In the topsy-turvy world of mainstream feminism à la 2014, ending the prescription-only status of birth control pills would actually decrease their accessibility. Meanwhile it's largely conservative, male politicians calling for the pill to be sold over-the-counter. This week Thom Tillis, a Republican running for the U.S. Senate in North Carolina, became the latest to vocalize his support.
"I think over-the-counter oral contraception should be available without a prescription," said Tillis in a Wednesday debate with Democratic Sen. Kay Hagan. "If you do those kinds of things, you will actually increase the access and reduce the barriers for having more options for women for contraception."
Tillis joins the ranks of Republicans Ed Gillespie (running for a U.S. Senate seat in Virginia), Mike McFadden (running against Democratic Sen. Al Franken in Minnesota), Louisiana Gov. Bobby Jindal, and Colorado Rep. Cory Gardner. Many have accused these men of using support for over-the-counter birth control as a cheap ploy to win over women voters. That seems entirely likely, and also entirely okay, to me. Politicians suddenly discover their support for all sorts of policies when it proves politically advantageous to do so. If it's good policy that they've come around to, I don't really care what got them there.
And making birth control pills more widely available is good policy. All but a small segment of social conservatives agree that increasing people's access to safe, affordable contraception can cut down on unwanted pregnancies and, in doing so, a host of other societal ills as well. The trouble now arises when we try to agree on what "increasing access" means.
As recently as a few years ago, it seemed like most prominent feminists supported over-the-counter sales of birth control. They cheered when the American College of Obstetricians and Gynecologists announced its support. ANd when the U.S. Food and Drug Administration (FDA) was considering making emergency contraception Plan B non-prescription (which it ultimately did), many wrote in favor of not just this but scrapping the prescription status of all birth control pills. Here's Feminist Majority Foundation President (and Ms. publisher) Eleanor Smeal in 2011:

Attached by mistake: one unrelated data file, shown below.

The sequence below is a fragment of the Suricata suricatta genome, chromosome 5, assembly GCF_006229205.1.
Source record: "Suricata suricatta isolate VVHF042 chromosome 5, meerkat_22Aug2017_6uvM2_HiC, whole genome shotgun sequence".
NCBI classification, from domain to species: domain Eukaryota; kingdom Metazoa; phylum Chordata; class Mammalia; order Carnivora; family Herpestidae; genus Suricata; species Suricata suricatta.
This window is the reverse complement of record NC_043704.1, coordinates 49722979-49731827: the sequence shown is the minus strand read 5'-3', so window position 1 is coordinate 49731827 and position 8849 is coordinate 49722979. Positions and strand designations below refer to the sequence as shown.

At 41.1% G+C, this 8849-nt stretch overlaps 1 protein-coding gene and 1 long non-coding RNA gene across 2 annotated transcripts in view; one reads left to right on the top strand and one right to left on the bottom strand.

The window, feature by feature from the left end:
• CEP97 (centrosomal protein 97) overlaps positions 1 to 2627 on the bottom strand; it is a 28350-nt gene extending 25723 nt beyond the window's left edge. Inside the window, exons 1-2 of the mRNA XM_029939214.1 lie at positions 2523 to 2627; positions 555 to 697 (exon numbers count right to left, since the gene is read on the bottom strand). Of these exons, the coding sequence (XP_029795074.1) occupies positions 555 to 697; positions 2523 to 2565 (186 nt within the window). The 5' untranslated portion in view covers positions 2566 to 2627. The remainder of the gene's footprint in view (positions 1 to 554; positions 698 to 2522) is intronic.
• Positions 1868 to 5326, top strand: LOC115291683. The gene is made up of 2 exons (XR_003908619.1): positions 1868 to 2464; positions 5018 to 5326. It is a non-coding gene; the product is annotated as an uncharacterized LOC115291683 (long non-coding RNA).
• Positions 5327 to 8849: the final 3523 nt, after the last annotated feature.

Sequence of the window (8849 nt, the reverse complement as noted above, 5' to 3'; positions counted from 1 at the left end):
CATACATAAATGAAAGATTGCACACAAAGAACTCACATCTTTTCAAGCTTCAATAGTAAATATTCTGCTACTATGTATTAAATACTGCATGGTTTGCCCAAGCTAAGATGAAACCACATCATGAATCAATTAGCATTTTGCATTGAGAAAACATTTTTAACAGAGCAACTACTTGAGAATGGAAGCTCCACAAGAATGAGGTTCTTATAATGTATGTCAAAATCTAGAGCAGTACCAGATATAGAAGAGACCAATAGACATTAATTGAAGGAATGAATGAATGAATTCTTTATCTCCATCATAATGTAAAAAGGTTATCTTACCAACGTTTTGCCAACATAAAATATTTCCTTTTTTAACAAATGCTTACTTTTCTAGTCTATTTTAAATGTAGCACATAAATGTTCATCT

Women must not be forced to jump unnecessary hurdles to obtain safe and effective contraception. Men and boys of all ages can obtain condoms easily, without interference from any governmental authority. Women and girls deserve equal treatment and respect, at the minimum.
But "Obamacare has changed the terms of the debate," as the Los Angeles Times put it. Now some feminist activists and writers say no-copay contraception covered by insurance is the one true way improve access. Over-the-counter birth control is no longer "accessible" enough because people would have to pay on their own.
There are a lot of strange assumptions baked into this sort of opposition. The first is that over-the-counter birth control necessarily takes the place of insurance coverage for birth conrol pills. That may be what some pushing for OTC birth control wish, but there's no reason the two things have to be mutually exclusive. Nor would OTC pills seem to change anything about insurance coverage of other contraception forms, such as intrauterine devices (IUDs) or the Nuva Ring.
The biggest misconceptions, however, seem to surround cost. Opponents point out that under Obamacare women can now get birth control pills with no co-pay, but without insurance coverage they may have to pay some $600 per year for birth control pills. But the pill's current prescription-only status has inflated its price, because pharmaceutical companies don't actually have to compete in the consumer marketplace. Doing so would almost inevitably lead to lower cost pills all around or pills sold at various price points, as we see with other non-prescription drugs.
What's more, it makes no sense to compare the cost of prescription birth control to the cost of buying pills over the counter. When you're shopping OTC, you're only incurring the cost of the pills themselves. When we're dealing with prescription birth control, women must also factor in the cost of the at-least yearly doctor visits required to get a birth control permission slip, and the costs they're paying for their insurance coverage in the first place. Taking those things into account, the price differential between our "free" prescription birth control pills and our free-market OTC pills begins to shrink considerably.
Lastly, affordability isn't the only factor in making something accessible. Those championing the contraception mandate as a way to increase access assume everyone always has insurance coverage. What about undocumented women? Or those between jobs and temporarily uninsured? What about young women who can't let their parents know they're on the pill? Or domestic abuse victims who want to keep this information from their husbands? These are just a few of the situations in which a woman would find OTC pills much more accessible and affordable than the prescription-only kind, even if those prescription pills came with no co-pay.
It's one thing for progressives to question the sincerity of support that male GOP politicians have for OTC birth control (some of it's definitely a bit suspect), but trying to diminish the good OTC birth control could do in order to prop up Obamacare's contraception mandate is inexcusable. Those who claim they want to increase contraception access while panning OTC birth control entirely look a lot more like partisan hacks than people with women's best interests in mind.